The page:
The world’s leading study abroad market registered another year of strong growth in 2014. The number of Chinese students abroad was up sharply over 2013, and the enrolment of overseas students in China grew as well, albeit not as quickly. Of particular note, the trend towards younger Chinese students going abroad continued through 2014 with strong growth indicators for secondary school enrolment abroad.
According to the latest data from China’s Ministry of Education, 459,800 Chinese students went abroad in 2014, an 11.1% increase over the year before. Of those, 21,300 were sponsored by public funding sources, 15,500 were employer-funded, and 423,000 – or 92% – were self-funded.
Ministry figures also indicate that Chinese students are returning to China to pursue their careers in greater numbers than before. 364,800 students returned to China in 2014, an increase of 3.2% over 2013. Since China first opened up to international study in 1978, a total of 3.5 million Chinese have studied abroad. The total return rate for the period from 1978 to 2014 stands at 74.5%.
The leading overseas destinations for Chinese students in 2014, according to ministry officials, were the US, the UK, Australia, Japan, and France.
The trend to younger students
We first began to report on a trend toward Chinese students going abroad at a younger age in 2013, and the data at that point indicated a pronounced shift to younger student demographics leading up to 2010. As of 2010, nearly 20% of all Chinese overseas students held an academic certificate below the high school level. That number increased to roughly 23% by 2011 and hit a new peak in 2014 when almost 30% of all Chinese students abroad were enrolled at the secondary school level.
The US, Australia, and Canada are some of the leading destinations for Chinese high school students going abroad. The number of Chinese students enrolled in Australian high schools increased 20% from 2013 to 2014, and is poised to increase further with a decision by Australian schools last year to admit overseas students for middle school studies (grades 7 to 9) for the first time.
Meanwhile, the number of Chinese applicants registered for this year’s Secondary School Admission Test, an entrance examination for US secondary schools, is up 30% over last year. This larger pool of students taking the entrance examination reflects a trend that stretches back over the last 10 years. The Chinese education portal Eol.cn reports that whereas as few as 65 Chinese students were enrolled in American high schools in 2005, that number had increased to nearly 24,000 as of 2013.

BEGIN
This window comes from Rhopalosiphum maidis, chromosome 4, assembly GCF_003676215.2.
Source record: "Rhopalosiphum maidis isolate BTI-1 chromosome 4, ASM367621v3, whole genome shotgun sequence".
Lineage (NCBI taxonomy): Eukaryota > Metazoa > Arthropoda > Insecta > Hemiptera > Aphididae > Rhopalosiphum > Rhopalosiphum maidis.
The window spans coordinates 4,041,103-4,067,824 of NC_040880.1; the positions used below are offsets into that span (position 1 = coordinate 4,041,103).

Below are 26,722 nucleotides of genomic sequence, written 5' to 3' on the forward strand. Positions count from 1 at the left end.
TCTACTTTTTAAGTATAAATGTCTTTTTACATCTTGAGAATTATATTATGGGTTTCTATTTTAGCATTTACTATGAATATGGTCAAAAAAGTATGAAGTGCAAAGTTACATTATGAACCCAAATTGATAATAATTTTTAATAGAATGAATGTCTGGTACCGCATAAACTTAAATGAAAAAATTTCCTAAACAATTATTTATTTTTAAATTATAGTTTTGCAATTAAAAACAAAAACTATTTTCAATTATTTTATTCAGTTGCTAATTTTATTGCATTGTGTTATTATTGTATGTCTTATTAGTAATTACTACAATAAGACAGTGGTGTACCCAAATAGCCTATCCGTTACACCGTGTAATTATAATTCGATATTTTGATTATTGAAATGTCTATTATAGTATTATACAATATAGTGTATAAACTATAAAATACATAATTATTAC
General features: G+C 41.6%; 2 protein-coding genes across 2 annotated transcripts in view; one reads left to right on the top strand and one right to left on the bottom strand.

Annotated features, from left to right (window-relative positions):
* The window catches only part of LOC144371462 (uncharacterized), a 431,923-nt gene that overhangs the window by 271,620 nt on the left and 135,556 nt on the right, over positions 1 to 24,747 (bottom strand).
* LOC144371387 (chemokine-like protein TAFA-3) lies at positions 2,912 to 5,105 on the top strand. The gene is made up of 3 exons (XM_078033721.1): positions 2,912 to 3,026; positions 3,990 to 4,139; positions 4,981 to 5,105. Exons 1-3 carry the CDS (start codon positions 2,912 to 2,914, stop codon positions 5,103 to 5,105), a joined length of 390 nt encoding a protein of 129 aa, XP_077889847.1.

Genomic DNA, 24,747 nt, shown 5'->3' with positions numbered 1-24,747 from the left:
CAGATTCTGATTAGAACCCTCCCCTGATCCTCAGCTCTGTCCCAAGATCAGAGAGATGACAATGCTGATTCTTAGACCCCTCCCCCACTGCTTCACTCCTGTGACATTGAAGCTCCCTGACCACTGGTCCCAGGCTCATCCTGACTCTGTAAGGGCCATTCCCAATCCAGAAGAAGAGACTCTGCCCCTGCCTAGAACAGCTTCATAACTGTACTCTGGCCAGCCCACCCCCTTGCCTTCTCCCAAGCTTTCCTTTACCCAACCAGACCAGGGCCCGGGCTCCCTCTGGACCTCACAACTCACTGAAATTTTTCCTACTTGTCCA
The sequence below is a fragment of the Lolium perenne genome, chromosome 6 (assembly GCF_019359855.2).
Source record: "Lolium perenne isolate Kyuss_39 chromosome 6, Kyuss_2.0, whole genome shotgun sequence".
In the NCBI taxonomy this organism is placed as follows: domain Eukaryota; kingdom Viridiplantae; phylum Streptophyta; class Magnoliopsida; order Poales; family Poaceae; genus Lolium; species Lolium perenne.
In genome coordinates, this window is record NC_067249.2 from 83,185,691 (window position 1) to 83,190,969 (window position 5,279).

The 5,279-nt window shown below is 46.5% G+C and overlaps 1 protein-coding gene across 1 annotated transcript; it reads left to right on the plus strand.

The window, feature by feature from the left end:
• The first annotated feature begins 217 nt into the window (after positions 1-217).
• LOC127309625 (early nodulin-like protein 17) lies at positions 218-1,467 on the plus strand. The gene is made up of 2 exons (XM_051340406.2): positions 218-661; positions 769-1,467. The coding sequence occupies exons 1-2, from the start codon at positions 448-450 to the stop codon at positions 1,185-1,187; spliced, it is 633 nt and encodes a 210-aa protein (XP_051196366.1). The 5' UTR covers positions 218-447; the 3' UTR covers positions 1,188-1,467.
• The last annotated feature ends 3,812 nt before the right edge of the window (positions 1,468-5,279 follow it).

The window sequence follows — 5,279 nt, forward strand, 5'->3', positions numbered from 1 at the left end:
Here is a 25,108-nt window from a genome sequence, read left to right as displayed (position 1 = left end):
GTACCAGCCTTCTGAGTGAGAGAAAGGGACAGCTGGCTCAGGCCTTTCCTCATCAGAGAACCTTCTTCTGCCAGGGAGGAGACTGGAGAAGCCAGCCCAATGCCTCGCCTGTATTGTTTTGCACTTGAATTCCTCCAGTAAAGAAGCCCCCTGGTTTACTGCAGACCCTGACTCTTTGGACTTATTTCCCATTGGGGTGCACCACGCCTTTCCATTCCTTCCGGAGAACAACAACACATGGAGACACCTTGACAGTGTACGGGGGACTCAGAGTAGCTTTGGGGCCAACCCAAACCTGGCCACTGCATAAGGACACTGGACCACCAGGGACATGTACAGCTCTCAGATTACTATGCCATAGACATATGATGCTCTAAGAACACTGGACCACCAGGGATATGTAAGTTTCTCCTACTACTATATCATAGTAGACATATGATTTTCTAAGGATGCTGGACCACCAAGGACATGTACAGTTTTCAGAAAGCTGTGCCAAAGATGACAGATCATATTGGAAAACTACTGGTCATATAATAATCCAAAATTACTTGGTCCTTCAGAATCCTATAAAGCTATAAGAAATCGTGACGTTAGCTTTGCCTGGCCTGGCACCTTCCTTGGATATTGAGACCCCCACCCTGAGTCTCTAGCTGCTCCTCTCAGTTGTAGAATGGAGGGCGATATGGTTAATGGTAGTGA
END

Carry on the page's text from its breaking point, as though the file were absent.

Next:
Continued growth in offshore middle school and high school enrolment is being driven both by the ongoing strength of the Chinese economy – and the corresponding expansion of the country’s middle class – and by demand among Chinese families for an alternative to the rigorous rote-based learning of the domestic system.
Alex Zou is the CEO of the Vancouver Public Education Alliance (VPEA), an education agency that assists high school-age Chinese students (and younger). He recently told the South China Morning Post that his client base had doubled in each of the past few years, and that education abroad was increasingly in reach for Chinese families. “High school students we serve only need to pay about CDN$24,000 (about RMB117,000) a year, including tuition and board, which can easily be covered by many Chinese families,” said Mr Zou.
Coming back the other way
These trends illustrate that China unquestionably remains a critical source of internationally mobile students. As we have reported in recent years, however, the country is also increasingly establishing itself as an important international study destination. China has a goal to host 500,000 students by 2020 and the latest government figures indicate it is tracking well toward that goal.
There were 292,611 international students in China in 2011, and the Ministry of Education reports that that number increased 29% to reach 377,054 in 2014 (with 5.77% growth over 2013 alone). This dramatic growth has been aided in part by an expansion of Chinese government scholarships for foreign students and roughly 10% of 2014’s total foreign enrolment in China was supported by publicly funded aid programmes.
The Ministry adds that 44% of the foreign students in China in 2014 (164,394 students in total) were engaged in degree studies, including 47,990 at the postgraduate and doctoral levels.
The leading source countries for international students in China include South Korea, the United States, Thailand, Japan, and Russia. Enrolment for the US has shown some signs of flattening out in 2014 (overall, student numbers from the Americas were down 2.45% compared to 2013), but China reported strong gains for African enrolment last year (41,677 students in 2014, a 24.93% increase over 2013) as well as from important regional markets such as India and Pakistan.
While student aid is certainly a factor in this growth, many students, including those from significant source countries across Asia and Africa, are attracted by China’s rapidly developing economy and growing profile on the world stage. James Mwita, a 30-year-old student from Kenya, reflects this perspective in his recent comments to the China Daily, “China has a system that is working, and its political system is efficient. Its economic and social developments are impressive, and I hope my country can emulate them.”